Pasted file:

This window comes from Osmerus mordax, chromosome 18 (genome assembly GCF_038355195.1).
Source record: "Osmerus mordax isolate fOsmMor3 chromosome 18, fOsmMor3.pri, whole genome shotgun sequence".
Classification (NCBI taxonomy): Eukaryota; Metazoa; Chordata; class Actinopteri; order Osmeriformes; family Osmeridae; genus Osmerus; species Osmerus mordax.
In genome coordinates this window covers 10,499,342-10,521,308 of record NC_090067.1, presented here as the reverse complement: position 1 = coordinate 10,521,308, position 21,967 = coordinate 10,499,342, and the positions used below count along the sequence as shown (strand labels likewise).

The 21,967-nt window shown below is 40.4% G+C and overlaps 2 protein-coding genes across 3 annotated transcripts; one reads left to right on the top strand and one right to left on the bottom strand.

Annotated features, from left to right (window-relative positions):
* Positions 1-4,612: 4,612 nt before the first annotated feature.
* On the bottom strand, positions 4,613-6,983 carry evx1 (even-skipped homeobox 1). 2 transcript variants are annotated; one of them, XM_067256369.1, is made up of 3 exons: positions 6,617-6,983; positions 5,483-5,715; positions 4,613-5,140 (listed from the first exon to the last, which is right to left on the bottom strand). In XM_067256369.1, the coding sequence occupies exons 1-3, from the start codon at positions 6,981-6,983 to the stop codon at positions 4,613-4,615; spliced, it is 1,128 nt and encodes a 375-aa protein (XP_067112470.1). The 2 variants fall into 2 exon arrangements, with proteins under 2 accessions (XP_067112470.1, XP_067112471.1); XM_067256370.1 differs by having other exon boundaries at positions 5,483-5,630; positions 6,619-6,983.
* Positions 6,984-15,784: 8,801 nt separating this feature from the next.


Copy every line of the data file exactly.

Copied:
This window comes from Osmerus mordax, chromosome 18 (genome assembly GCF_038355195.1).
Source record: "Osmerus mordax isolate fOsmMor3 chromosome 18, fOsmMor3.pri, whole genome shotgun sequence".
Classification (NCBI taxonomy): Eukaryota; Metazoa; Chordata; class Actinopteri; order Osmeriformes; family Osmeridae; genus Osmerus; species Osmerus mordax.
In genome coordinates this window covers 10,499,342-10,521,308 of record NC_090067.1, presented here as the reverse complement: position 1 = coordinate 10,521,308, position 21,967 = coordinate 10,499,342, and the positions used below count along the sequence as shown (strand labels likewise).

The 21,967-nt window shown below is 40.4% G+C and overlaps 2 protein-coding genes across 3 annotated transcripts; one reads left to right on the top strand and one right to left on the bottom strand.

Annotated features, from left to right (window-relative positions):
* Positions 1-4,612: 4,612 nt before the first annotated feature.
* On the bottom strand, positions 4,613-6,983 carry evx1 (even-skipped homeobox 1). 2 transcript variants are annotated; one of them, XM_067256369.1, is made up of 3 exons: positions 6,617-6,983; positions 5,483-5,715; positions 4,613-5,140 (listed from the first exon to the last, which is right to left on the bottom strand). In XM_067256369.1, the coding sequence occupies exons 1-3, from the start codon at positions 6,981-6,983 to the stop codon at positions 4,613-4,615; spliced, it is 1,128 nt and encodes a 375-aa protein (XP_067112470.1). The 2 variants fall into 2 exon arrangements, with proteins under 2 accessions (XP_067112470.1, XP_067112471.1); XM_067256370.1 differs by having other exon boundaries at positions 5,483-5,630; positions 6,619-6,983.
* Positions 6,984-15,784: 8,801 nt separating this feature from the next.